Many CSRS-covered employees have reached or are about to reach a point in their careers when their basic annuities are capped by the 80 percent limit. You’ll hit that ceiling when you have 41 years and 11 months of creditable service if you are under standard CSRS coverage (earlier if some of your service was in a special category of employment allowing for faster accumulation of benefits, such as being employed by Congress).

Using the standard CSRS formula for someone whose high-3 is $60,000:

0.015 x $60,000 x 5 years = $4,500, plus

0.0175 x $60,000 x 5 years = $5,250, plus

0.02 x $60,000 x 31.917 (31 year 11 months) = $38,364

Total: $48,114

The $114 will be dropped, leaving you with an annuity of $48,000, which is exactly 80 percent of your high-3.

The government continues to take retirement deductions out of your pay when you reach 41 years and 11 months of service, but you’ll get it back one way or the other.

When you retire, OPM will offer you a choice. You can either receive a refund of your excess deductions, with interest, or you can use the money to purchase additional annuity. The mechanism is the same one used in the voluntary contributions program.

If you decide to take the money, the return of your retirement contributions will be tax free. Only the interest earned will be taxable. However, you could postpone that by rolling all of it into a tax deferred account.

If you decide to purchase additional annuity, here’s how it works. If a retiree is age 55 or younger, every $100 will buy $7 a year of additional annuity. That amount increases by 20 cents for each full year you are older than 55. For example, if you retired at age 62, you’d get $8.40 for every $100. And you’d continue to get it for the rest of your life.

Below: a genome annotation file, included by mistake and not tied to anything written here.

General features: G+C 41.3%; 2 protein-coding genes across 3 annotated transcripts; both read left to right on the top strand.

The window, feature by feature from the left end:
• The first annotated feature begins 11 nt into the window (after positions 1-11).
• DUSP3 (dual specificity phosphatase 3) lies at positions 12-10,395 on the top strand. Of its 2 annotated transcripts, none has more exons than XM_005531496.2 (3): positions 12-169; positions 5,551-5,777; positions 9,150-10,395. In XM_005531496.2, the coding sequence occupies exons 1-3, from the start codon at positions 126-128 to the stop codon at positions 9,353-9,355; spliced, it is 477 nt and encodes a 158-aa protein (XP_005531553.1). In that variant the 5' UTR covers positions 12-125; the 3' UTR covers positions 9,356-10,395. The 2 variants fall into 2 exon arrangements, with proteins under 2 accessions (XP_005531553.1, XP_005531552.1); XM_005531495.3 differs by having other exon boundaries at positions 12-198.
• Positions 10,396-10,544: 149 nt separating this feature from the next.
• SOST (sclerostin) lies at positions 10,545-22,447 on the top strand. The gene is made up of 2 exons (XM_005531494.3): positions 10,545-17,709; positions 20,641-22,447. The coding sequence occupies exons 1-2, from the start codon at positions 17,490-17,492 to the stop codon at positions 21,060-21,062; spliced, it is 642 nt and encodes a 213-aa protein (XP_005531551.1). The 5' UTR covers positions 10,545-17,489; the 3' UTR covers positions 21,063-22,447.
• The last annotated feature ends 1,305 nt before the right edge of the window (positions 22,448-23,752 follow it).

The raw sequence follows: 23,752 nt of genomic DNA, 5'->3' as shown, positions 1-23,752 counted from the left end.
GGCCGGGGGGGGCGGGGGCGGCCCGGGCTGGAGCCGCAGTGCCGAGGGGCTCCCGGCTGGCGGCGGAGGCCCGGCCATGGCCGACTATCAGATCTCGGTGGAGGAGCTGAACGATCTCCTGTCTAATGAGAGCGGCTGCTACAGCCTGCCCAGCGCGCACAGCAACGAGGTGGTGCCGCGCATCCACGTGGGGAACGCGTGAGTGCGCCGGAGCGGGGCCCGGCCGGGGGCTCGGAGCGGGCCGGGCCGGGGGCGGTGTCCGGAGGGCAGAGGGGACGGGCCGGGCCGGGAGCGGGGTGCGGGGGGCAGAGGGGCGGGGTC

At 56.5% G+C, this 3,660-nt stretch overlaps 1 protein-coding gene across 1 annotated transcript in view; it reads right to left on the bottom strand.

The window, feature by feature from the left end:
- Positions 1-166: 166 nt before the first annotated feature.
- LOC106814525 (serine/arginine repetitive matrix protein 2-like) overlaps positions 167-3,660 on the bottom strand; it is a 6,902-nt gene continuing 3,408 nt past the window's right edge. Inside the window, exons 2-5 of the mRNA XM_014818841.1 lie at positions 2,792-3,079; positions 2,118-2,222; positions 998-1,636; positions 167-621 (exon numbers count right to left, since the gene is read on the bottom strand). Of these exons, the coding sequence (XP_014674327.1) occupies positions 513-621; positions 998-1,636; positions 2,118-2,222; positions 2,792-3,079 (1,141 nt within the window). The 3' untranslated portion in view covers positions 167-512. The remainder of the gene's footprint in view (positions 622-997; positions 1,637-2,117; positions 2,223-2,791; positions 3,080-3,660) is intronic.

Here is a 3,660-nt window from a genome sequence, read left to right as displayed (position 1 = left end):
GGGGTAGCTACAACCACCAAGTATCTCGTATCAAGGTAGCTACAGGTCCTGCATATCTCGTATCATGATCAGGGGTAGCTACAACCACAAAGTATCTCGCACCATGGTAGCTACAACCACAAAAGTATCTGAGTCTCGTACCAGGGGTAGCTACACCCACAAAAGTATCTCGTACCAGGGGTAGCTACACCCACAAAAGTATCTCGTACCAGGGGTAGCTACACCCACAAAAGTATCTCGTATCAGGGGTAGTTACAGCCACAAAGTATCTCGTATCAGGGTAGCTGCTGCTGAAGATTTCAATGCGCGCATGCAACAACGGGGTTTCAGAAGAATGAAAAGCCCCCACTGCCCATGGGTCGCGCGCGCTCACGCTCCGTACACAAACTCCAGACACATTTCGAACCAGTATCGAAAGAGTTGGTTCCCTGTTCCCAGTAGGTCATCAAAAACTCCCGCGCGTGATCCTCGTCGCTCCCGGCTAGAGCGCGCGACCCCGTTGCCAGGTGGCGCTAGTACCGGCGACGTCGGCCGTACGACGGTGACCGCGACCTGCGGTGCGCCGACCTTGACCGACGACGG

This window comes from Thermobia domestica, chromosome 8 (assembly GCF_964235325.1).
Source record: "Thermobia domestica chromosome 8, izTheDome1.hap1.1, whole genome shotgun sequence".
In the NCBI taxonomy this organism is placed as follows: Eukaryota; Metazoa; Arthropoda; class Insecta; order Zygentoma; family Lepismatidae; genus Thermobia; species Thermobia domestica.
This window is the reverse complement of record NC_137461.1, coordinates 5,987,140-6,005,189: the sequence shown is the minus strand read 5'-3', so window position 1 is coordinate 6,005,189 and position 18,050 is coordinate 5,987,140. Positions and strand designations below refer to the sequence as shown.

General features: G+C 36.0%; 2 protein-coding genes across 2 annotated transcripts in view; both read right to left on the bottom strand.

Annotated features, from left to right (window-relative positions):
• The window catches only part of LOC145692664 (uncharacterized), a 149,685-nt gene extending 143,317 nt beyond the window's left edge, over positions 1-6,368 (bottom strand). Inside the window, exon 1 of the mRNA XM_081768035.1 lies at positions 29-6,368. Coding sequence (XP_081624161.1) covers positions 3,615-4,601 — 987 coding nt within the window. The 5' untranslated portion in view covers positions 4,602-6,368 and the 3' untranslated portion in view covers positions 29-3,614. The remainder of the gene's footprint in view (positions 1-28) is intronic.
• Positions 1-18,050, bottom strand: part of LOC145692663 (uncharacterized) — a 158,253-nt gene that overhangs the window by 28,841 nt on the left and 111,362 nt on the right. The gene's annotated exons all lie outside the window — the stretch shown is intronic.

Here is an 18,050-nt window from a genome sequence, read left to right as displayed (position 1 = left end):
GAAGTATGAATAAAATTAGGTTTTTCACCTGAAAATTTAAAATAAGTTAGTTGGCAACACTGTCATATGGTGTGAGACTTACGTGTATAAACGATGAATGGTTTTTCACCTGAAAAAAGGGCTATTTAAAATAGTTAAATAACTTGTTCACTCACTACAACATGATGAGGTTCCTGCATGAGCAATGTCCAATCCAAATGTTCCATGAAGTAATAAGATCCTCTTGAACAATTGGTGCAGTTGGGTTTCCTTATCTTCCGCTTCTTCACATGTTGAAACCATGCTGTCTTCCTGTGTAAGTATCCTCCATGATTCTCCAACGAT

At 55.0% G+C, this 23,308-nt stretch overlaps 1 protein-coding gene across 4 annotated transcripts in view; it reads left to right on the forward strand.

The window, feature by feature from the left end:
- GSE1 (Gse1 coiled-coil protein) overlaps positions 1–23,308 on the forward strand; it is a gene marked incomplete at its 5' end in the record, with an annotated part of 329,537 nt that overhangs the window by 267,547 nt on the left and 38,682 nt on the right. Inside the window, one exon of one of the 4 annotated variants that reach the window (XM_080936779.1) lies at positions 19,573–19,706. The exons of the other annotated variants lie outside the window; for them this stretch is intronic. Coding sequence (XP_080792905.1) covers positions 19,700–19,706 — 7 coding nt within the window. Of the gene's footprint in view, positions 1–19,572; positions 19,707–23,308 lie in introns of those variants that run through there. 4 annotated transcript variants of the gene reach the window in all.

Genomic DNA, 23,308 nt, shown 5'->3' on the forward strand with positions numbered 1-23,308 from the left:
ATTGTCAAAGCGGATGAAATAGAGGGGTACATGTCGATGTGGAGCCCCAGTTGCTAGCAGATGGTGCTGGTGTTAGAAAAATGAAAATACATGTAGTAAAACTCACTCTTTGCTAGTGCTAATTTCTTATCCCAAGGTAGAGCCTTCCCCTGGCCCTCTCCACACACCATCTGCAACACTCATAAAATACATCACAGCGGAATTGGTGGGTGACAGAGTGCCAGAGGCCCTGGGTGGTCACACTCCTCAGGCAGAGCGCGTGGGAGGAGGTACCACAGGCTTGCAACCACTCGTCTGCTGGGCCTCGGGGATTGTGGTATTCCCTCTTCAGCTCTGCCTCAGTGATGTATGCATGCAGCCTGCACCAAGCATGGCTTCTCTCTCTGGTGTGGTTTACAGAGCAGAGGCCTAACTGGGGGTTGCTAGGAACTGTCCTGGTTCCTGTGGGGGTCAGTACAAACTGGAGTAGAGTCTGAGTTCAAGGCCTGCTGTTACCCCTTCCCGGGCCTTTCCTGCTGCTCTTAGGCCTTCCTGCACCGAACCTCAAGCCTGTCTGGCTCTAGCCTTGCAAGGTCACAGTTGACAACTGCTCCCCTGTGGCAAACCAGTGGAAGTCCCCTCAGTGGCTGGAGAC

There’s one more wrinkle in the law that will allow you to get an annuity that is greater than 80 percent of your high-3 –sick leave. When you meet the age and service requirements to retire, unused sick leave will be added to your actual service and included when OPM calculates your annuity. If you have accrued 2,087 hours (one year) when you retire, your annuity would be increased by 2 percent of your high-3. To figure out how many additional months you might have, divide your latest sick leave balance by 174.

That’s because a month, for retirement purposes, is roughly that long. To assure that there are 12 equal annuity payments in a year, OPM uses 12 30-day months (360 days). Divide 2,087, the number of hours in a work year by 360 and you get a day that is 5.797+ hours long. Multiply that number by 30 and you get a month that is 173.9+ hours long. Rounding up or rounding down from month to month assures that the year is exactly 2,087 hours long.